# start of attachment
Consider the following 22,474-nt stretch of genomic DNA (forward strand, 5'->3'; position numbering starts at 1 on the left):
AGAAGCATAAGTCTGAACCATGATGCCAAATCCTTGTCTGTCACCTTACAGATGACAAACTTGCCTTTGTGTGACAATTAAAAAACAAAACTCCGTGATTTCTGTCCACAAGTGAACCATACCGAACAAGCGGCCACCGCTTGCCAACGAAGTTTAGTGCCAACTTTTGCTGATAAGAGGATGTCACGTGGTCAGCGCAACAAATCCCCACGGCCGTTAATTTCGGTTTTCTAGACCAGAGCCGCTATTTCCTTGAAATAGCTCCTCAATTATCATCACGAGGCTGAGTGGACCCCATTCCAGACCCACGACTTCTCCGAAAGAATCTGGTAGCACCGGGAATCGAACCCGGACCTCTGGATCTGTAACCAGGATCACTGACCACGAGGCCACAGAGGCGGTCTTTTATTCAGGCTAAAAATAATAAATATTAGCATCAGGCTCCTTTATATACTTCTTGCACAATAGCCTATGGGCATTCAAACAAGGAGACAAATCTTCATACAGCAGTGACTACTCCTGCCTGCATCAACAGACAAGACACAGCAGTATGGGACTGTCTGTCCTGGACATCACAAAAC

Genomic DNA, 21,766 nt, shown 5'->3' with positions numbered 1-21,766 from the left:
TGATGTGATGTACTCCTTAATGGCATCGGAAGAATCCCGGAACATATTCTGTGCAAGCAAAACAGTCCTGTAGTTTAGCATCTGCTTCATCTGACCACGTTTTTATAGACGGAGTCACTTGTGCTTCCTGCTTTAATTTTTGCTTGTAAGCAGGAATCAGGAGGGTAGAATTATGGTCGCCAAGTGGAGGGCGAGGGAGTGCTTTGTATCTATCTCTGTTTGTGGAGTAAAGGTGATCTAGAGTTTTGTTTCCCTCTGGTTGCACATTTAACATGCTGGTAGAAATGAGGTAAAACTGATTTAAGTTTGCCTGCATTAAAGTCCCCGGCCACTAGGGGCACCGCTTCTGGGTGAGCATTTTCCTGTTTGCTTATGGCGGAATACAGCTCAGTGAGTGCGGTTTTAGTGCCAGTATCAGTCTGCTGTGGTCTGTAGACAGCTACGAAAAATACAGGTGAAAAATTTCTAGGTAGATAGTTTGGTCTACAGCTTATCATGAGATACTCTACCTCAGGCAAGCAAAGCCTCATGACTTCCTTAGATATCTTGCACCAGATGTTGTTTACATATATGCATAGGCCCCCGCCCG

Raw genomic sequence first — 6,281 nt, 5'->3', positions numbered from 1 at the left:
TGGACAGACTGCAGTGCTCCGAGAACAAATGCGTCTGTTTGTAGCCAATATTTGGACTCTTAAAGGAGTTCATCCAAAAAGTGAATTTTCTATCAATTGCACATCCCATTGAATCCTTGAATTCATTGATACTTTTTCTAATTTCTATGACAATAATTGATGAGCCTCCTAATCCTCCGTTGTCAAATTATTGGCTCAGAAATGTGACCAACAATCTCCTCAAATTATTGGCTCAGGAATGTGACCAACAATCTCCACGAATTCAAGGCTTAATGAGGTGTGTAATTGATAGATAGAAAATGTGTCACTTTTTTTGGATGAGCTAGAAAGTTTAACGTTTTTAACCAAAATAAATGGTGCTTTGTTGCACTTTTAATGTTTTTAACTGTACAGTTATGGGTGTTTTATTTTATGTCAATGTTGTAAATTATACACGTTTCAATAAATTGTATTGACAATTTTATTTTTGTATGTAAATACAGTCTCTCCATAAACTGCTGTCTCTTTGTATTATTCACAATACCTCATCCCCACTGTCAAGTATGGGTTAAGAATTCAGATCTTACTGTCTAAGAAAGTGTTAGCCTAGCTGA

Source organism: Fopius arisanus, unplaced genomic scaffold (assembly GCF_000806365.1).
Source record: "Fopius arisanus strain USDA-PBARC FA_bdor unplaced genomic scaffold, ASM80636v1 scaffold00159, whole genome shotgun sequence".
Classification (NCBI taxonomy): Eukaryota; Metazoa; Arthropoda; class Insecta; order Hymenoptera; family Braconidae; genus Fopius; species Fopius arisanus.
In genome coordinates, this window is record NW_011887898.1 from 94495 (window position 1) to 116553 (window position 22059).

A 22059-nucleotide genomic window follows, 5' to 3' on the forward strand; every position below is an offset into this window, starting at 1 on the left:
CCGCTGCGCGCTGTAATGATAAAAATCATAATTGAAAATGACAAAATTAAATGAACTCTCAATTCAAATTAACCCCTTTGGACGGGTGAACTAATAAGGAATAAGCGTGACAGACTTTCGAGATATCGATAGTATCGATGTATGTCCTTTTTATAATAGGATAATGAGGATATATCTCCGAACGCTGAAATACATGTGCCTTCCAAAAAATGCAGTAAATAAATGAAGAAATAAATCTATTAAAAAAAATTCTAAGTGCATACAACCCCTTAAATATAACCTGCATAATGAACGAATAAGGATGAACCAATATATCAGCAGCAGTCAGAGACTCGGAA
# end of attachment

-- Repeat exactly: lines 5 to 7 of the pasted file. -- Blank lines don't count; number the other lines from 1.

Raw genomic sequence first — 6,281 nt, 5'->3', positions numbered from 1 at the left:
TGGACAGACTGCAGTGCTCCGAGAACAAATGCGTCTGTTTGTAGCCAATATTTGGACTCTTAAAGGAGTTCATCCAAAAAGTGAATTTTCTATCAATTGCACATCCCATTGAATCCTTGAATTCATTGATACTTTTTCTAATTTCTATGACAATAATTGATGAGCCTCCTAATCCTCCGTTGTCAAATTATTGGCTCAGAAATGTGACCAACAATCTCCTCAAATTATTGGCTCAGGAATGTGACCAACAATCTCCACGAATTCAAGGCTTAATGAGGTGTGTAATTGATAGATAGAAAATGTGTCACTTTTTTTGGATGAGCTAGAAAGTTTAACGTTTTTAACCAAAATAAATGGTGCTTTGTTGCACTTTTAATGTTTTTAACTGTACAGTTATGGGTGTTTTATTTTATGTCAATGTTGTAAATTATACACGTTTCAATAAATTGTATTGACAATTTTATTTTTGTATGTAAATACAGTCTCTCCATAAACTGCTGTCTCTTTGTATTATTCACAATACCTCATCCCCACTGTCAAGTATGGGTTAAGAATTCAGATCTTACTGTCTAAGAAAGTGTTAGCCTAGCTGA

Source organism: Fopius arisanus, unplaced genomic scaffold (assembly GCF_000806365.1).